Social Efforts to ID Charlottesville Marchers
An Internet Ethics Case Study
(AP Photo/Steve Helber)
On August 12, 2017, approximately 500 self-described “white nationalists” (some of them holding signs and flags with KKK and Nazi symbols) tried to hold a rally in Charlottesville, Virginia. The evening before, a smaller group with the same mindset marched through the campus of the University of Virginia, holding lit torches and chanting slogans like “Blood and soil!” “You will not replace us!” and “Jews will not replace us!” Both the march and the attempted rally ended in violence as the white nationalist protesters clashed with counterprotesters. A driver rammed his car into a group of counterprotesters, killing one of them and wounding 19 others.
In response, an activist began to tweet out photos and videos from the events, asking other Twitter users to help identify the participants: “If you recognize any of the Nazis marching in #Charlottesville,” the tweet read, “send me their names/profiles and I'll make them famous #GoodNightAltRight.” Both on Twitter and on Facebook, people shared similar calls, and responded. A number of marchers were identified quickly. Within a day, at least one lost his job; another was publicly rebuked by his family members, who had themselves received a wave of online condemnation after his identification.
In at least two cases, people who had not been at the Saturday event were mistakenly identified by social media users; one of them subsequently told the New York Times that he “was quickly flooded with vulgar messages on Twitter and Instagram…. Countless people he had never met demanded he lose his job, accused him of racism and posted his home address on social networks.”
One of the people who was correctly identified was a University of Nevada student who also works for the university. A statement issued subsequently by the university’s president stated that the university “unequivocally rejects the positions and ideology that were espoused during the white supremacist rally,” but that, “based on discussion and investigation with law enforcement, our attorneys and our Office of Student Conduct, there is no constitutional or legal reason to expel him from our University or to terminate his employment.”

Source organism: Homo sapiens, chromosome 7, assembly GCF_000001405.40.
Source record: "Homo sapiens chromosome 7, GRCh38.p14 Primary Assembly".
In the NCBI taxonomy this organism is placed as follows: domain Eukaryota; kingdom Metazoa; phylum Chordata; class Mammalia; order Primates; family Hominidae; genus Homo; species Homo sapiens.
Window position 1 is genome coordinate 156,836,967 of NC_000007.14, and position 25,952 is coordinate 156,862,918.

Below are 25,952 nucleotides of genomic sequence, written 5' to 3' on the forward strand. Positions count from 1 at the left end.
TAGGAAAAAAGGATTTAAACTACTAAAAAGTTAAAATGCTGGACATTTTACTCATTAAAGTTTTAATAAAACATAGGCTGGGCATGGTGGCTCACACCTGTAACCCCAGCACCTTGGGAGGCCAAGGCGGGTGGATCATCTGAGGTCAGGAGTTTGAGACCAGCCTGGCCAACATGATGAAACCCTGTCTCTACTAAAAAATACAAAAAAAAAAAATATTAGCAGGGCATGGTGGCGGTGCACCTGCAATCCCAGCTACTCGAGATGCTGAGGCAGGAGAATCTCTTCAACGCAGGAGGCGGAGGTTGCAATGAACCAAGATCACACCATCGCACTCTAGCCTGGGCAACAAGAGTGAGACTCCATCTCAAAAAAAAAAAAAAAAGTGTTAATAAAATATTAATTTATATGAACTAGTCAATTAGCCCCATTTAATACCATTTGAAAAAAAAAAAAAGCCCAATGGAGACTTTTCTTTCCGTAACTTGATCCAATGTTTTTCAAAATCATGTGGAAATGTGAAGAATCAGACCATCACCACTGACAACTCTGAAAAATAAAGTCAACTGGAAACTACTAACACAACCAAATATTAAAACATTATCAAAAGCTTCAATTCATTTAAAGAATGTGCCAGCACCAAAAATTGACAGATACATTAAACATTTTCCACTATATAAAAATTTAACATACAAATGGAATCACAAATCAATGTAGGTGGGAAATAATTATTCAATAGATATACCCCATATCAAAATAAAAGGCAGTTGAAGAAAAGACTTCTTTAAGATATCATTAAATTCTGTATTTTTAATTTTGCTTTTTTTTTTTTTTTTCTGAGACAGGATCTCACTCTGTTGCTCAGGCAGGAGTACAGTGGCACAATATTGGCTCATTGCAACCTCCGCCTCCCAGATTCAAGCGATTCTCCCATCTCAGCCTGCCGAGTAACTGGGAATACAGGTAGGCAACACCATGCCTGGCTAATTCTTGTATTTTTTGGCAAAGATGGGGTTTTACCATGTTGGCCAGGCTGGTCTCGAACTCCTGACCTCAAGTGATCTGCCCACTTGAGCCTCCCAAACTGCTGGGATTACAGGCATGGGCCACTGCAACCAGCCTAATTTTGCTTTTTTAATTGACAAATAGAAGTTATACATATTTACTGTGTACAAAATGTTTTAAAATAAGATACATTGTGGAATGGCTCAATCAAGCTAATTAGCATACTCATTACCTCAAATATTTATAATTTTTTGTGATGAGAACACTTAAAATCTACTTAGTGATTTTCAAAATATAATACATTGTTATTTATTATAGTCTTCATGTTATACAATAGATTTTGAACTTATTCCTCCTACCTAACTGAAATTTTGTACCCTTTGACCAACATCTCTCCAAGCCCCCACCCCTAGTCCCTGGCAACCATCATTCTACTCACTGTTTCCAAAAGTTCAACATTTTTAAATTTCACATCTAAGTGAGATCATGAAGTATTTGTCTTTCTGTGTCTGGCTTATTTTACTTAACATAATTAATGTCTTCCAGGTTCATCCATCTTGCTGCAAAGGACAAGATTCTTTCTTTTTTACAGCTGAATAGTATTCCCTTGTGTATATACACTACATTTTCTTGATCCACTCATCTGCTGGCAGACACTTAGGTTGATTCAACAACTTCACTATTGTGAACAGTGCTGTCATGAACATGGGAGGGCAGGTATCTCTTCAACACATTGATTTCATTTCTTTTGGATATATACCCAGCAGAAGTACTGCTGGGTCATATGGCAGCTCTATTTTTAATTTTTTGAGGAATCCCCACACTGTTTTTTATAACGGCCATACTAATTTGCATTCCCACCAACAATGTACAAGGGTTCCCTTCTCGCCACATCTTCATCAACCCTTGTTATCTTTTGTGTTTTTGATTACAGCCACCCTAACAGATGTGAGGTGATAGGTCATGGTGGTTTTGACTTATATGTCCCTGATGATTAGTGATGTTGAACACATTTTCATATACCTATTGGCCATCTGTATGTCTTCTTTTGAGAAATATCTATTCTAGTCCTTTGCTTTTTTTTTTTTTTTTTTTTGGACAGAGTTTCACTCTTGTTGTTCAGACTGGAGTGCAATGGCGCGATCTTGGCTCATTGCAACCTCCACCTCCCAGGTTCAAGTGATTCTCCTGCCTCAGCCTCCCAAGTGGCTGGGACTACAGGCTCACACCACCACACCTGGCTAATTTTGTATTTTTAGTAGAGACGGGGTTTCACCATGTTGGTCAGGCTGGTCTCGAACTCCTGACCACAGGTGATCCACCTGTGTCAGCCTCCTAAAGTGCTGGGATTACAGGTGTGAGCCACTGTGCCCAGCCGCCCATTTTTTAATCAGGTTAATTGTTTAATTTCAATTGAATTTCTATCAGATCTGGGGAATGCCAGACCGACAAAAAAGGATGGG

In The Atlantic magazine, a headline subsequently asked, “Is Being a White Supremacist Grounds for Firing?” The article’s subtitle read “Americans are pressuring employers to prove that hate speech has real consequences.”
The activist behind the @YesYoureRacist Twitter account, who first suggested the effort, was later quoted as saying, “I’m not trying to get anybody fired.... I’m not contacting anybody’s employers. But you know, if someone goes to a white supremacists’ rally and their employer sees them, … that’s something they probably should have thought about.”
Was it ethical for social media users to play a part in identifying the white nationalist protesters and highlighting their involvement in the Charlottesville events? Does the answer depend on the particular actions taken—for example, was the sharing of photographs of a public event different from posting individuals’ personal information online, or from contacting those individuals’ employers? How might these actions be perceived through the ethical prisms of utilitarianism, rights, justice, virtue, and the common good? For more about these ethical perspectives, please see this article about ethical decision-making and the considerations that we should keep in mind when faced with ethical questions.